One of the most renowned Dutch artists is Rembrandt Harmenszoon van Rijn, who was born in Leiden prior to moving to Amsterdam to painting some of the famous paintings in the Netherlands. This article will walk
Rembrandt was born in 1606 in Leiden, a picturesque city about thirty minutes (today) by train from Amsterdam. His parents had some money as well as good jobs in trades (milling).
Researchers believe this his family lived on Weddesteeg around the time of his birth. Although the street still exists today, the street looks very different than in Rembrandt’s time. It’s still worth a stroll as it’s just footsteps from one of Leiden’s most beautiful spots, Molen de Put.
Like many boys at the time, Rembrandt learned Latin, which was essential for studying at the Dutch universities at the time. He studied at the University of Leiden, which has a picturesque campus along the Rapenburg canal in Leiden. Painting
Shortly after, opened his own studio in Leiden. His former studio sits at Langebrug 89 in Leiden. You can visit his studio, which is generally free to the public in the afternoons between Wednesday and Sunday. He was not very well-known at this time,
In 1631, Rembrandt moved to Amsterdam to work as a portrait artist. He quickly gained a reputation for capturing the true likeness of a person. He ended up marrying the daughter of a well-known art dealer, Saskia van Uylgenburg.
After getting married, the couple lived on Nieuwe Dolenstraat prior to moving to Breestraat. (This is where the Rembrandt House Museum sits today.) The house was a considerable purchase at the time, which would amount to around 200,000 euros today. Unfortunately, only one of his children survived childhood and his wife passed away soon after childbirth.
The Rembrandt Huis is a great place to get some insight into his painting process. The house itself does not have the original furnishings,
Rembrandt ended up having an affair with one of his caretakers, who he eventually committed to a mental asylum in Gouda, after choosing to end their relationship. Rembrandt’s personal life continued to cause scandal after he had a child with his former maid.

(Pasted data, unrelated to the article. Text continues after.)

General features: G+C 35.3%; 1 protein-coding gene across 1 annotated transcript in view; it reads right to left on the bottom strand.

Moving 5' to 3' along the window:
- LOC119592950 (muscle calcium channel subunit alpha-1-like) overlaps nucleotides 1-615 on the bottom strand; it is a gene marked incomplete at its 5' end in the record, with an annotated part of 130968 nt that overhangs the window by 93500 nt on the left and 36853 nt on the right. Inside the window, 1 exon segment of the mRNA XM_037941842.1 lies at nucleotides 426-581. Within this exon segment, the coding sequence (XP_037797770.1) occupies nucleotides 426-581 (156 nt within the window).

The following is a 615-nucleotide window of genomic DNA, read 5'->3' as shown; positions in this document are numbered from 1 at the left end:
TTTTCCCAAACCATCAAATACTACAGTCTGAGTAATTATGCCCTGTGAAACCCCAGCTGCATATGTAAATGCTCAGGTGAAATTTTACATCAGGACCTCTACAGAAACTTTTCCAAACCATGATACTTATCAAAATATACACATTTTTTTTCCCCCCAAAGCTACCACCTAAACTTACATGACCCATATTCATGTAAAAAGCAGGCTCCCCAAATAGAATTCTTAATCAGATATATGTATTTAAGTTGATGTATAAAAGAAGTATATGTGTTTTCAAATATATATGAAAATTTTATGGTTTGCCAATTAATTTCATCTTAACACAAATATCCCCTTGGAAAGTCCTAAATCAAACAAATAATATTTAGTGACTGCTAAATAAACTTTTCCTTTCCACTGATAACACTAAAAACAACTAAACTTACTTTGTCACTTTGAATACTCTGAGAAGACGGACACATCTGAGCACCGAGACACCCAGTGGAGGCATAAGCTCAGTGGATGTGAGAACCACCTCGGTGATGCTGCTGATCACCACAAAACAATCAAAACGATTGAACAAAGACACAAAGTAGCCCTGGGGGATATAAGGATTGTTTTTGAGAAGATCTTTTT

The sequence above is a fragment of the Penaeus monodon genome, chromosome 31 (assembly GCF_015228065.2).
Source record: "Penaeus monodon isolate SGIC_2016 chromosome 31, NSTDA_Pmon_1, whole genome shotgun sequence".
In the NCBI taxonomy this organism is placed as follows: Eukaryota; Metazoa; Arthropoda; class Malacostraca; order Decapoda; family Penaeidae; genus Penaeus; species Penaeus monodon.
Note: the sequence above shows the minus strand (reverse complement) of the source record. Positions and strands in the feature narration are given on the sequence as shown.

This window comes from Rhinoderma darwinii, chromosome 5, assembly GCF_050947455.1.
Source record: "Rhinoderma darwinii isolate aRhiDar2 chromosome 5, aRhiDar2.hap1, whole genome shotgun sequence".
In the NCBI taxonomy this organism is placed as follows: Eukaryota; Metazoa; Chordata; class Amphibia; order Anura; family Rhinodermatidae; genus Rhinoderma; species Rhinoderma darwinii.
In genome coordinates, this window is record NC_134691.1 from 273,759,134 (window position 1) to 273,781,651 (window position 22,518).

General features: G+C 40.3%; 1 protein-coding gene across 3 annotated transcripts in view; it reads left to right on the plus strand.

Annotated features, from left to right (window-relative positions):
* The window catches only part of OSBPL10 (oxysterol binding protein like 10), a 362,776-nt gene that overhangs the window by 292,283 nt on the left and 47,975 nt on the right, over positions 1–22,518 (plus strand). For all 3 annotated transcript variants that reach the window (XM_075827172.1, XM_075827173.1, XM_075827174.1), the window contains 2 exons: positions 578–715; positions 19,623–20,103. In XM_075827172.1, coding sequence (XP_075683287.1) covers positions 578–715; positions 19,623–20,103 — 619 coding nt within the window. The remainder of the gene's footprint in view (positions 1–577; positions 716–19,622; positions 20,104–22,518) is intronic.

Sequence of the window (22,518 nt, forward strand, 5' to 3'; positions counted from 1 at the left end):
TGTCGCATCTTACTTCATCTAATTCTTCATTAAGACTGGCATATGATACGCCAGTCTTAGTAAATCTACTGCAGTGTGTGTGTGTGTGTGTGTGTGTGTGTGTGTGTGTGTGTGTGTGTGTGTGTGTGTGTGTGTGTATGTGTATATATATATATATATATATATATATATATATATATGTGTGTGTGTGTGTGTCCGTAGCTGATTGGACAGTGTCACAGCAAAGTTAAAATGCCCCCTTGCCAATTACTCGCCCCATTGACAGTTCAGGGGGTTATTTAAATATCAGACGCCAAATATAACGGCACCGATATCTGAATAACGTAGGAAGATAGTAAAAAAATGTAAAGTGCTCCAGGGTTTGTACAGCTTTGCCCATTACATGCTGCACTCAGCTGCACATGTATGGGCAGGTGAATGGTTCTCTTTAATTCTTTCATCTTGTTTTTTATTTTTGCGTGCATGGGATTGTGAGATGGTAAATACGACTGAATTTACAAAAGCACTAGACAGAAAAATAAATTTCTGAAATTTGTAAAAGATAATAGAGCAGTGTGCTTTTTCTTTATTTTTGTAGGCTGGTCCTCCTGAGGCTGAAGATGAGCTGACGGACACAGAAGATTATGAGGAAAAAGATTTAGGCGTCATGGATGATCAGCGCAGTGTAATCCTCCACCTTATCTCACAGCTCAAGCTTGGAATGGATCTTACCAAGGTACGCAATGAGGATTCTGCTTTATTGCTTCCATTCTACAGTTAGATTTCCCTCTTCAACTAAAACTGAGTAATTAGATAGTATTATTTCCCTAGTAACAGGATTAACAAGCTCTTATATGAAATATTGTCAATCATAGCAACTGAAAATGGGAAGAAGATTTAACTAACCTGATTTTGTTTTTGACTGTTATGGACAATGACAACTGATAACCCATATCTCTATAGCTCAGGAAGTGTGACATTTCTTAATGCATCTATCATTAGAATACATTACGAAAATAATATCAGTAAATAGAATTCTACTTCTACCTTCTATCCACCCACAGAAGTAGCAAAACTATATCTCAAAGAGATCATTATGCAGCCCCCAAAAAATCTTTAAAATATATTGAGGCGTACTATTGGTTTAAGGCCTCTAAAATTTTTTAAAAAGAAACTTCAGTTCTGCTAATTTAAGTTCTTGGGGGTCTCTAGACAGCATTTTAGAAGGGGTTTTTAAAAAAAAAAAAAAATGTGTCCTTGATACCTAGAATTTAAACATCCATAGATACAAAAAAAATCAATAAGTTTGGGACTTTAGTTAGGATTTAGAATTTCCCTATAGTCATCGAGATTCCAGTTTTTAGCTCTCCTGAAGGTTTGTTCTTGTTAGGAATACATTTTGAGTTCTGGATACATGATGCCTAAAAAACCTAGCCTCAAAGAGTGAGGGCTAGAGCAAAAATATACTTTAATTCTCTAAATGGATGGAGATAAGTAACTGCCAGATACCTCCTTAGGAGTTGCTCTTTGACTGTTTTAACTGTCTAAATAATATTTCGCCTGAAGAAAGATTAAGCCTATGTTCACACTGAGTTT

It’s said that Rembrandt produced more than 600 paintings in his lifetime although the style varied very much. He is most known for his portraits, but he also produces a number of religious works, landscapes, and still lifes. He had a number of famous students who became famous Dutch artists.
Rembrandt’s most famous work, the Night Watch, hangs in the Rijksmuseum, however, this wasn’t always the case. It was commissioned for the Kloveniersdoelen, who inhabited the tower at Nieuwe Doelenstraat 26. This was where the city militia protected Amsterdam from invasions, which was especially key due to the Eighty Year War.
True Rembrandt fans can stay in the hotel that sits in the location of where the Night Watch was painted, which has been converted into the Hotel NH Collection Amsterdam Doelen. (This hotel has spectacular views over Amsterdam!) You can also visit the nearby Cafe de Jaren, which is one of my favorite spots for a relaxing drink along the canals.
During the time of Napoleon, the painting was moved to the Royal Palace in Dam Square. It was intended as the city hall of Amsterdam although Napoleon chose to rule from it during his occupation of the Netherlands. Today, it’s still owned by the Dutch Royal Family. It’s been moved around a few times since it was interestingly hidden in the caves outside of Maastricht during World War II (along with other priceless Dutch works of art).
Rembrandt died in 1663 and he was buried in Amsterdam. He died as a commoner and was buried in an unknown grave in the Westerkerk. At the time, it was customary to be buried underneath the floor of the church. His remains would have been removed at some point, but you can visit the Westerkerk, which still has Protestant services today. You can climb the tower for a small fee (look up the Westerntoren) as well as attend free organ concerts within the church.
The best museums to see Rembrandt’s art
You’ll find a number of world-renowned museums with a large collection of Rembrandt’s work. For the purposes of simplicity, I’ve limited this list to museums that generally have at least five Rembrandt museums on display as part of their permanent collection.
The Lakenhal Museum in Leiden is an exception to this rule. It will be reopened as of June 2019 with some newly discovered Rembrandts with an exhibition (as of November 2019) featuring works by Rembrandt in his youth from various collections from abroad.
I’d argue that the Rijksmuseum and the Mauritshuis are the best places within the Netherlands to see his later works on display as these two museums have an extensive collection within the Netherlands. You will also find numerous etchings within the library at Leiden University if you get permission.
In the United Kingdom, you can visit the National Gallery within London for free to view quite a few works by Rembrandt. Within Germany, you’ll find works of Rembrandt at